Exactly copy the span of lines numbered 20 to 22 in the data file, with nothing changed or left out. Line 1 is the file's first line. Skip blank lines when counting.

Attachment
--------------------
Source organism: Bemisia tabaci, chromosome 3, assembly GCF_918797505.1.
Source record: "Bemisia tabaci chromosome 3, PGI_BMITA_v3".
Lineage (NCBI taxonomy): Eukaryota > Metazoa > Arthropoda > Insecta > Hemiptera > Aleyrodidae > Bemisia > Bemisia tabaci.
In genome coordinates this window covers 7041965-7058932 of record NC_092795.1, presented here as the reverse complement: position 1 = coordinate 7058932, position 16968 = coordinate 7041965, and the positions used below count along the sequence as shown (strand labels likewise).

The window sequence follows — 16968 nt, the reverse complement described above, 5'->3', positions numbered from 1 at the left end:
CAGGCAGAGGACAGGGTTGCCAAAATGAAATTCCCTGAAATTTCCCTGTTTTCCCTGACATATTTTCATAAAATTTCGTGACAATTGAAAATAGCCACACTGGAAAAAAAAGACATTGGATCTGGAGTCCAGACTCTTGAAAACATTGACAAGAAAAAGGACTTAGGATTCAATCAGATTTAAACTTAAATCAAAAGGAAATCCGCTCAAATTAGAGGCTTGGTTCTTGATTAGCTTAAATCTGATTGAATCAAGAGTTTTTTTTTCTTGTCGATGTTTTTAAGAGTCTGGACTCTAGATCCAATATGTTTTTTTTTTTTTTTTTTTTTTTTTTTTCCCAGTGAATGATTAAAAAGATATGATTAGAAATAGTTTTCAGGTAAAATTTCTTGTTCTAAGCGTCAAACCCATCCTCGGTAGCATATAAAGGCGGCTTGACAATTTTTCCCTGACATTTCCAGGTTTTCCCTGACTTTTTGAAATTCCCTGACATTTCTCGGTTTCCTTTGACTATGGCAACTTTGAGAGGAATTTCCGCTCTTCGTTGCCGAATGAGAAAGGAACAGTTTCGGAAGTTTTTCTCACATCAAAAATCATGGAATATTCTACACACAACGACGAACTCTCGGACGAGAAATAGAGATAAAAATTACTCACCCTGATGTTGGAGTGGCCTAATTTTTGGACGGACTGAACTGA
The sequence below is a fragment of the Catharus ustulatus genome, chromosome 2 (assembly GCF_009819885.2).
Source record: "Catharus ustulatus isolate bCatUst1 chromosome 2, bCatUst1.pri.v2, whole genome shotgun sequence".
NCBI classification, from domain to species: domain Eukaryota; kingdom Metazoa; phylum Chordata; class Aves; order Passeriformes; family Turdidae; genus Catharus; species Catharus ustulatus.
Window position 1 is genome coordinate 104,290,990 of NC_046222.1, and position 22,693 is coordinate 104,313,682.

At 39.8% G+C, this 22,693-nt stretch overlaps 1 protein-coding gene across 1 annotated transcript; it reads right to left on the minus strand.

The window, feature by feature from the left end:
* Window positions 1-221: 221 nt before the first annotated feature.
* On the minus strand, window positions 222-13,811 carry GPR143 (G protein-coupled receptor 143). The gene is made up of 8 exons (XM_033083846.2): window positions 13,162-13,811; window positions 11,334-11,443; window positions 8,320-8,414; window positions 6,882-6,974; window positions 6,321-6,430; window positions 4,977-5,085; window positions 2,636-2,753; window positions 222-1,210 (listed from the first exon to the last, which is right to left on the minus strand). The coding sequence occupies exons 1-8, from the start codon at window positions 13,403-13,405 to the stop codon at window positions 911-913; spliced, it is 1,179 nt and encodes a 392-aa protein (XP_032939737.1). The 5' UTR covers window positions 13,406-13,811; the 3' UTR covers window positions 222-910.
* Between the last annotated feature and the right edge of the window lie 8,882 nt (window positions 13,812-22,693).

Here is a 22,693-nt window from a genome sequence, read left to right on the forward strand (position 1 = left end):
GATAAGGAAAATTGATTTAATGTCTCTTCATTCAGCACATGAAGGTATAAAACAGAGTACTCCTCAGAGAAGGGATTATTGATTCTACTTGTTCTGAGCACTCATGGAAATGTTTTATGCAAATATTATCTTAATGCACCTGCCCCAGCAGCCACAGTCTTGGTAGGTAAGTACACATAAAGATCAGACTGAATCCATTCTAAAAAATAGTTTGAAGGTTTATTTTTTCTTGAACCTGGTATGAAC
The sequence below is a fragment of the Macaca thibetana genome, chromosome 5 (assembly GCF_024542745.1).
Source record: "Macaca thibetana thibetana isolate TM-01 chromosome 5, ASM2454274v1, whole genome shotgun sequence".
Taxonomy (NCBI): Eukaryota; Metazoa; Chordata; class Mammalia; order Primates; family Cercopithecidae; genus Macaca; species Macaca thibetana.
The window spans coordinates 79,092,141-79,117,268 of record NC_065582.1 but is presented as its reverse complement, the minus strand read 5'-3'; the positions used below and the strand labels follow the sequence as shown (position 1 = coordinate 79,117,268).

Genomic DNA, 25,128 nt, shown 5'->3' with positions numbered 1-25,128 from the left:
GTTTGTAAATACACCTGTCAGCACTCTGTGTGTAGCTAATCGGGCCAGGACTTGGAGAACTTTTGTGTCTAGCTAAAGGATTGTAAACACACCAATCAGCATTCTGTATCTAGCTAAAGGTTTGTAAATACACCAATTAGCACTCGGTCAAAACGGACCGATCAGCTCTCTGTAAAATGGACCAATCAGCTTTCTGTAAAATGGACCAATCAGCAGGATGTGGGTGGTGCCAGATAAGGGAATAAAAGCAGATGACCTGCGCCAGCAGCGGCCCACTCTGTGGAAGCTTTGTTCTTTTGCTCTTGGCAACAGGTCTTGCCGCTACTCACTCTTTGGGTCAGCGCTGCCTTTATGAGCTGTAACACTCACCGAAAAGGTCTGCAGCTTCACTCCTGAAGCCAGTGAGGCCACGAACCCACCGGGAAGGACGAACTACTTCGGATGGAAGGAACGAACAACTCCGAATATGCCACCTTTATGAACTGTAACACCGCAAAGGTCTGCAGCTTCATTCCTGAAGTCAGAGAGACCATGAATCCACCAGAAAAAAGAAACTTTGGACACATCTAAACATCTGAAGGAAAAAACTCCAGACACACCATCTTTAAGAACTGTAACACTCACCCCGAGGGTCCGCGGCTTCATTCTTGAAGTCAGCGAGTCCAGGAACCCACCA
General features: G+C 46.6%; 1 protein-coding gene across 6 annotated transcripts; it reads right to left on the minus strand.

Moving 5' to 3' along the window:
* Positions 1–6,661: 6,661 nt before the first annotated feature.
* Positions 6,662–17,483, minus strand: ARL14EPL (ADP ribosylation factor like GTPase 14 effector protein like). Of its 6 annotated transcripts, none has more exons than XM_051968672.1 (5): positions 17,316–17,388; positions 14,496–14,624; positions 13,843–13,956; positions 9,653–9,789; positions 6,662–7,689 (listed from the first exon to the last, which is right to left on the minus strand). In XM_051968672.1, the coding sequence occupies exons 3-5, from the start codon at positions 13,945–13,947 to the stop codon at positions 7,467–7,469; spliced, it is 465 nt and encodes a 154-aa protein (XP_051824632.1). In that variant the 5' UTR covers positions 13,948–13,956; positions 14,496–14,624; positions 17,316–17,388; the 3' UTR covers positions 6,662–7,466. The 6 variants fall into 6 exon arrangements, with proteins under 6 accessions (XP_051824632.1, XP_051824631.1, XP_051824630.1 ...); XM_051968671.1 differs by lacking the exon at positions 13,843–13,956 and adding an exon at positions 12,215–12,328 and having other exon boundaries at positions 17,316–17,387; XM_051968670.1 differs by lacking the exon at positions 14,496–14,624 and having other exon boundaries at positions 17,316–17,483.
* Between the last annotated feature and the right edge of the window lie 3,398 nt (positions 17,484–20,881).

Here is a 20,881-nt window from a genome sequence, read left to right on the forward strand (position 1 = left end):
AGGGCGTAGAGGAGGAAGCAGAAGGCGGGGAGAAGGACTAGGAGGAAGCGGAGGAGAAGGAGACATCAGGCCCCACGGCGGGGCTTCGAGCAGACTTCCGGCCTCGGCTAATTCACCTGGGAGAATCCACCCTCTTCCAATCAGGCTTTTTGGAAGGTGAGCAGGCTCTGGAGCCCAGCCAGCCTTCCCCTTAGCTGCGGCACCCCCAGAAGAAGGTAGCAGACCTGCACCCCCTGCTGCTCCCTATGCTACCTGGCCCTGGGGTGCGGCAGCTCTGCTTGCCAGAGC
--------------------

Taxonomy (NCBI): Eukaryota; Metazoa; Chordata; class Mammalia; order Primates; family Cercopithecidae; genus Macaca; species Macaca thibetana.
The window spans coordinates 79,092,141-79,117,268 of record NC_065582.1 but is presented as its reverse complement, the minus strand read 5'-3'; the positions used below and the strand labels follow the sequence as shown (position 1 = coordinate 79,117,268).

Genomic DNA, 25,128 nt, shown 5'->3' with positions numbered 1-25,128 from the left: